He’s one of those people that Prime Minister John Howard would likely rather you don’t know about. A longtime ABC comedian with a penchant for art and culture, while maintaining a strong belief Australia should be a republic.
Richard Fidler is best known for his involvement with the comedy team DAAS, but has since gone on to front Race Around The World, The Hub, Vulture, and Mouthing Off. For three years, Fidler maintained the position of Editorial Manager of TV Comedy for ABC TV. Currently, Fidler has taken up a position with ABC Local Radio in Brisbane where he can be heard daily on the Conversation Hour.
Televised Revolution: Your recent ABC panel series Vulture has a strong similarity to a previous panel show you hosted for thecomedychannel. Was Vulture developed with Mouthing Off in mind, or did your experience with Mouthing Off simply influence Vulture’s development?
Richard Fidler: There is a link and it’s interesting that you spotted it. Mouthing Off. That was at a time when I was leaving TV and wanted to go into new media as I thought that was more exciting. It’s funny, every time in my career when I’ve said “I don’t want to do TV anymore, I’m sick of it, I get an offer to do something. I was asked to do this for thecomedychannel. It was the first time I’d ever been asked to host a show of any kind. The budget made it the cheapest show to be made on Australian TV at that time. It was astonishingly low.
The two producers on that were Andy Nehl and Courtney Gibson. Courtney Gibson has since gone on to become head of Arts and Entertainment at the ABC and helped bring Vulture into being. The brief behind Mouthing Off was great because even though it was incredibly cheap and our resources minimal, we could do whatever we liked and make the discussions as large or as frivolous as we liked. That was something I really enjoyed. I try to keep that going, even when I do radio now, a mix between large and frivolous conversations. I like mixing them together.
Televised Revolution: What prompted the shift to focus on arts and culture for Vulture, rather than the general interest topics that Mouthing Off featured?
Richard Fidler: Oh, I was asked to do it. It wasn’t my creation. It was the creation of Guy Rundle, the Executive Producer, and Courtney Gibson, who put it together. I had worked with Courtney in my previous job as a Manager at the ABC as well. They needed an arts debate show, so that was the format they chose for it and thought that I might be the best host for it.
Televised Revolution: Was there much of a difference creatively between working for the ABC and for thecomedychannel?
Richard Fidler: At thecomedychannel there was extraordinary creative freedom that you would otherwise not be able to get. I put that down to the fact that Nick Murray, who ran thecomedychannel at the time, was great and really open to those things. And secondly because cable TV was new and incredibly cheap and they thought the best way to make this work under the budget they have is to back the right creative people. I don’t know if it’s still like that. It probably isn’t. I don’t know, but there was incredible creative freedom at thecomedychannel and pretty good creative freedom at the ABC, but it’s a different process.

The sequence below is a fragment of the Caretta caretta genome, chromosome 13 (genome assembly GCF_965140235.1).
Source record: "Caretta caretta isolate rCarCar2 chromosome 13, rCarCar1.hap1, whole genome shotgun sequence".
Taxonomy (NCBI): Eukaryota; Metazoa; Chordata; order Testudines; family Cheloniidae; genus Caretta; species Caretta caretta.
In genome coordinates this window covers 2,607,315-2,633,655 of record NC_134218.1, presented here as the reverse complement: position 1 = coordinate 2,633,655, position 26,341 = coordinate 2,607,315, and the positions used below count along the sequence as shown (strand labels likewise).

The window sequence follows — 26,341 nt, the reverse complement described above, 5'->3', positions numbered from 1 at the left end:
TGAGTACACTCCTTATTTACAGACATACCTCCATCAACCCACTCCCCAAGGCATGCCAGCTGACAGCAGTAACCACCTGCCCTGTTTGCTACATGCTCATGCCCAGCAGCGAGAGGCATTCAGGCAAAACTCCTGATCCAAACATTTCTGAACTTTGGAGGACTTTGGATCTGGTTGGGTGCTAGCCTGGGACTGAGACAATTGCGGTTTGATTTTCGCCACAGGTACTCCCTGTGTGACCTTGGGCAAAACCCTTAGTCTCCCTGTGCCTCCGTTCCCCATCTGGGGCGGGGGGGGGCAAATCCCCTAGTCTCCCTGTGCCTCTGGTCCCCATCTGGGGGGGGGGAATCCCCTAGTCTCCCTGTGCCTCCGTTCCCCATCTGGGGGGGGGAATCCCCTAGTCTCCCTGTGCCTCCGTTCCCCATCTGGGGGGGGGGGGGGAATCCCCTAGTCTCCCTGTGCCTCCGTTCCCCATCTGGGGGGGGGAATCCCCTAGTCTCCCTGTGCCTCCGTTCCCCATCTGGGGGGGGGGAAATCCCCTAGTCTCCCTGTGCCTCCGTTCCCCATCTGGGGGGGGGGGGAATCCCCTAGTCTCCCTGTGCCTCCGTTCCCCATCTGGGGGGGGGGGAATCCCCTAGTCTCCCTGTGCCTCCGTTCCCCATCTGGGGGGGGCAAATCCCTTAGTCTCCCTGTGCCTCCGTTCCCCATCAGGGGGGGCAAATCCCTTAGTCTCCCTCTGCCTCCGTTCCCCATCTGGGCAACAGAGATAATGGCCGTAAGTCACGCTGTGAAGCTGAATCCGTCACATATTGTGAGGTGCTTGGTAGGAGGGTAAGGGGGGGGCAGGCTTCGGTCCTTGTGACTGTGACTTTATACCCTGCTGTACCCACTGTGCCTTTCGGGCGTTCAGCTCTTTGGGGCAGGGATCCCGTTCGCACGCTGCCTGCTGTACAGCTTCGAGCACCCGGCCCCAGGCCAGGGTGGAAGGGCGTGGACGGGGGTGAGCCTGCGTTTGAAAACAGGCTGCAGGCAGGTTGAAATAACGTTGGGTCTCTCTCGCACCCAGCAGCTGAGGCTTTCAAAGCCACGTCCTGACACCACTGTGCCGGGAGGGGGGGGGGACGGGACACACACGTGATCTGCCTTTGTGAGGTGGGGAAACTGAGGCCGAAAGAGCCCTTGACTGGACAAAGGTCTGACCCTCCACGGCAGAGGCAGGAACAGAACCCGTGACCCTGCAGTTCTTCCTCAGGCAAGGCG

Televised Revolution: Were you offered this same creative freedom while working on The Hub?
Richard Fidler: The Hub was the predecessor to Mondo Thingo and similar to that. I’ve never really had a problem with creative freedom. People who like to have strong constrictions on creative freedom don’t normally hire me in the first place. Not because I’m difficult, but because I’m seen as an ABC person, I suppose.
Mouthing Off was fun because we were allowed to say and do what we liked. We had a discussion on religion and Fiona Horne from Def FX was on, who was a witch, and a Catholic and Jesuit Priest and had them exchange religious rituals. We concocted something that was supposed to look like menstrual blood, but was actually tomato sauce and we asked the catholic priest to consume that as an act of ecumenicism to touch upon other people’s religions. That was a lot of fun.
Televised Revolution: Is Vulture returning?
Richard Fidler: I don’t know at this stage. I don’t know what the ABC is going to do. I’m just making radio plans in the meantime. You never know.
Televised Revolution: Have you maintained any contact with the Race Around The World contestants? Followed their progress?
Richard Fidler: Am I friends with them? Sure. Olivia Rousset just got a Walkley award a few weeks ago for her story on Dateline on sex slaves in Thailand. Daniel Marsden I see every once in a while. He lives in Brisbane. Kate Anderson, I saw in New York a couple of months before September 11. I keep in contact with a lot of them. Bentley Dean, I was never that social with Bentley, but he’s been doing some fantastic work as well. He did a great story with Dateline where he went into Baghdad with a bunch of protestors who wanted to offer themselves up as human shields, and the whole thing was a farce. He did an excellent story on that.
And John Safran as well. I haven’t seen much of John in the last year or two, but Johns stuff I have been hugely enjoying over the last few years. I think he’s hit a new high with John Safran Versus God. My wife and I once went around to Johns place for a Friday night with his Mom and Dad. That was great. It was like Woody Allen brought to North Balwyn in Melbourne.